High tower heroism needed now

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High tower heroism needed now

By Harav Y. Reuven Rubin Shlita

Częstochowa or Chenstechov, as its Yidden called it, was a famous city in Poland that had a large and thriving Jewish kehillah that made up around 26% of its population. Incidentally, as a young yeshiva student one of my mentors was the previous Rov of that city, and he certainly embodied the elegance and sagacity of one holding such a title.

The city was more than just a mere dot on the map; it was famous for a particular landmark that rose higher than anything in the region. It was the monastery that housed the icons of what was the predominant religion in the country, and thousands flocked to it yearly. The centre piece of the building was a high tower from which much of what passed for spiritual and secular justice was meted out. For hundreds of years it seemed that all power in the area was held by the secretive and hidden monks and their superiors. When faced with any injustice local denizens would shrug their shoulders and sigh, “You can’t start up with the folks in the High Tower.” After all they held all the reigns in their hands and dealt with issues without anyone having recourse. For generations it was known that “the folks in the High Tower” were not to be tampered with; their every whim was law.

Mosdos must hear the cry of the moment and act in the manner that our holy forbears taught.”

I sometimes wonder, are we not living with this very same dynamic? Ellul brings with it the beginning of a new zman in our mosdos, and tragically, without fail, my phone will ring with calls from parents who can’t get their children into a school. One Yied told me that his eight year old son insists on getting dressed in school uniform every day, even though he has no school to go to. These broken parents ask me what they can do, and I am ashamed to say I have no answers. The “folk in the high tower” have decided that these kids are not acceptable, for whatever reason that takes their fancy, and so, as far as they are concerned, they don’t deserve a Torah education. These parents are often bled dry, told to go for expensive assessments, only to find that they aren’t accepted anyway!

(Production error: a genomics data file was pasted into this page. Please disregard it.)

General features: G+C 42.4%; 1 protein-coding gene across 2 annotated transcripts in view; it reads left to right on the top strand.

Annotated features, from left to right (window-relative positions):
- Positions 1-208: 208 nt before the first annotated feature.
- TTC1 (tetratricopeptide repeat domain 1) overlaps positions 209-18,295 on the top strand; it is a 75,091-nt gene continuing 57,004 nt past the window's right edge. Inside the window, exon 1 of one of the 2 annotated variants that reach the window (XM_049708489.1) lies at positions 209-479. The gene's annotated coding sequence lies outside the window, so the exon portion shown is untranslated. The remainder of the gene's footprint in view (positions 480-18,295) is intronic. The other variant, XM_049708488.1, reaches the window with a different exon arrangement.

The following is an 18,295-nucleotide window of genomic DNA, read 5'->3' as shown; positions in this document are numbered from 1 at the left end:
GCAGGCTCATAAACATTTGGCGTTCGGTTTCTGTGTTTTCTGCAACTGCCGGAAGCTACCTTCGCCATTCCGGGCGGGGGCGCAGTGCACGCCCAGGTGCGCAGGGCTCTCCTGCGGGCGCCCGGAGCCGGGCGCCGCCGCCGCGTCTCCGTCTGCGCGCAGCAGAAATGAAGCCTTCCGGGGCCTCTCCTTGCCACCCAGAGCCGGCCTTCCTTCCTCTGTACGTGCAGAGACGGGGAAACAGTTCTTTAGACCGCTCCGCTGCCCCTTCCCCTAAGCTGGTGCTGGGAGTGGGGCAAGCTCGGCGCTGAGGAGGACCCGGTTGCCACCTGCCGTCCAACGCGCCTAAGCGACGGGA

Allow me a momentary diversion. Anyone witnessing the world of politics today cannot but wonder what is happening both here in Britain and across the pond in my native America. Candidates for the highest office in the land, with seemingly no credentials, are coming from nowhere and gathering up steam, becoming very possibly the winners in the next elections. How did this come about? Many pundits are telling us that the support given to these out of the box candidates are actually not about them; instead people are voting for drastic change. They are sick and tired of the elite making decisions about their lives and not hearing or caring about what they in fact want or need. Sure, the candidates will make the right noises, but when it comes down to reality they are not trusted to care about “the little guy”. No, it’s about “the folks in the high tower” again. What they declare is what is good for the rest of us.